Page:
Scottish independence: Nicola Sturgeon gives Glasgow lecture
Scottish independence is the vehicle to a "fairer Scotland" rather than an end in itself, the country's deputy first minister has said.
In a lecture at Glasgow University, Nicola Sturgeon said the Westminster government posed the "biggest threat" to the values of the welfare state.
She said only independence would give Scotland the power to implement its own policies in every area.
The Scottish government wants to hold an independence referendum in 2014.
But opposition parties have called on the SNP administration to hold it earlier than that date.
Speaking at the university's School of Law, Ms Sturgeon focused on the reasons why she believes Scotland should become an independent nation rather than on the mechanics of holding a referendum.
The deputy first minister said: "I have never believed that independence is an end in itself. I want Scotland to be independent because I believe that it is the best way to further Scottish interests.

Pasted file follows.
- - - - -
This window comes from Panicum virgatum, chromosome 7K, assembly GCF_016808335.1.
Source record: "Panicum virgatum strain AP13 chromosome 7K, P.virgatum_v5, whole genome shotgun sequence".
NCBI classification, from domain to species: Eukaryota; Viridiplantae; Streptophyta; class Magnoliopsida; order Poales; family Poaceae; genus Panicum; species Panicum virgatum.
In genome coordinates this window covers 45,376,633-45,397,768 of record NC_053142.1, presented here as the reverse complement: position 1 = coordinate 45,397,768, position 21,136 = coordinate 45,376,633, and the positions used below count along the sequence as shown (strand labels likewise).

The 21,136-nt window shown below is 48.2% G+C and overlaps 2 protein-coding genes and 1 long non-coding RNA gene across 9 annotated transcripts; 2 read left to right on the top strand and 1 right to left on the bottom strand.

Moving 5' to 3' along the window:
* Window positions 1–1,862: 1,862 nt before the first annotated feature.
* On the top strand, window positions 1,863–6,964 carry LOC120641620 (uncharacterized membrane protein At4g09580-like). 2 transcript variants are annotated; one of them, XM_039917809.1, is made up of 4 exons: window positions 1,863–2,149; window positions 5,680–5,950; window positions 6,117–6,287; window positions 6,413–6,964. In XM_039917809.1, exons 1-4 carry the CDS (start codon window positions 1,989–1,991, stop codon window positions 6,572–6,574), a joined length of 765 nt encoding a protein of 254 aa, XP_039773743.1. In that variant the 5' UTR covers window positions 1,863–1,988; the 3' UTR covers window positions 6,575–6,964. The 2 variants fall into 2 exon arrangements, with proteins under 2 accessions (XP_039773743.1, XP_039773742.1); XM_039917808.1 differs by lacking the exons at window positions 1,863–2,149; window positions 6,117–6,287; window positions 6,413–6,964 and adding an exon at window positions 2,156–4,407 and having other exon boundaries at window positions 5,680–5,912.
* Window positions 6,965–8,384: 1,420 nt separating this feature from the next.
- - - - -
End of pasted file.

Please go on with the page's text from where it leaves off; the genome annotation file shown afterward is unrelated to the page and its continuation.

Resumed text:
"Independence will give Scotland the opportunity to make different decisions and to implement policies designed for its own needs in every area. In welfare as well as health, the economy as well as education.
"In the past the union would have been seen as not just the creator but also the guarantor of the values and vision of the post-war welfare state. Today, many see that it is the union, under the Westminster government, that poses the biggest threat to these values and that vision."
Ms Sturgeon said devolution had allowed the Scottish government to "protect the values of our national health service and ensure that it can meet the needs of people in Scotland."
"Unlike its counterpart in England, the NHS in Scotland will remain a public service, paid for by the public and accountable to the public. There will be no privatisation of the National Health Service in Scotland," Ms Sturgeon added.
But she said: "Independence would give us the power not only to protect Scotland from policies that offend our sense of decency and social cohesion. It would also allow us to build a fairer Scotland.
"What independence does is put our destiny firmly in our own hands. It gives us the ability to take the decisions that matter, to ensure that our talents and our resources work to the benefit of our people.
"We want Scotland to be independent not because we think that we are better than any other country, but because we know that we are just as good as any other country. Like every other nation, Scotland's future, our decisions and our success should be in our own hands."